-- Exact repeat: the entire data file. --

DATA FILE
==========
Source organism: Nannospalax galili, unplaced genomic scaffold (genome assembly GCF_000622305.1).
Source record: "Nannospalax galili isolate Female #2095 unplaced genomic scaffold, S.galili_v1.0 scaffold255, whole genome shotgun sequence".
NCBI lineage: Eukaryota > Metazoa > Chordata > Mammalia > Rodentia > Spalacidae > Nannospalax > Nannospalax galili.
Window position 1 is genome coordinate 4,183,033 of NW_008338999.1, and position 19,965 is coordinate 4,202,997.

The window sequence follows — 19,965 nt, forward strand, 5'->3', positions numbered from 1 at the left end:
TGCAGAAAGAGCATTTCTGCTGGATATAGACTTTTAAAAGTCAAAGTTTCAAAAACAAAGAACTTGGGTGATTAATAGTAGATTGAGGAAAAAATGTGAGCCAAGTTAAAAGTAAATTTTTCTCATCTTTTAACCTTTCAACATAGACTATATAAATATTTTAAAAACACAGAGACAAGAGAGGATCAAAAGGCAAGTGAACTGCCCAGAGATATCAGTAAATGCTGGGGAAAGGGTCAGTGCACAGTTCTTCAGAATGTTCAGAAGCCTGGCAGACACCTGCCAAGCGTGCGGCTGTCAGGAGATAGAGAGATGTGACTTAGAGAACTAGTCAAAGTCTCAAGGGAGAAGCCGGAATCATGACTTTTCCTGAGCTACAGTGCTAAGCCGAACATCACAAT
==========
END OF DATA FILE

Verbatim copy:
Source organism: Nannospalax galili, unplaced genomic scaffold (genome assembly GCF_000622305.1).
Source record: "Nannospalax galili isolate Female #2095 unplaced genomic scaffold, S.galili_v1.0 scaffold255, whole genome shotgun sequence".
NCBI lineage: Eukaryota > Metazoa > Chordata > Mammalia > Rodentia > Spalacidae > Nannospalax > Nannospalax galili.
Window position 1 is genome coordinate 4,183,033 of NW_008338999.1, and position 19,965 is coordinate 4,202,997.

The window sequence follows — 19,965 nt, forward strand, 5'->3', positions numbered from 1 at the left end:
TGCAGAAAGAGCATTTCTGCTGGATATAGACTTTTAAAAGTCAAAGTTTCAAAAACAAAGAACTTGGGTGATTAATAGTAGATTGAGGAAAAAATGTGAGCCAAGTTAAAAGTAAATTTTTCTCATCTTTTAACCTTTCAACATAGACTATATAAATATTTTAAAAACACAGAGACAAGAGAGGATCAAAAGGCAAGTGAACTGCCCAGAGATATCAGTAAATGCTGGGGAAAGGGTCAGTGCACAGTTCTTCAGAATGTTCAGAAGCCTGGCAGACACCTGCCAAGCGTGCGGCTGTCAGGAGATAGAGAGATGTGACTTAGAGAACTAGTCAAAGTCTCAAGGGAGAAGCCGGAATCATGACTTTTCCTGAGCTACAGTGCTAAGCCGAACATCACAAT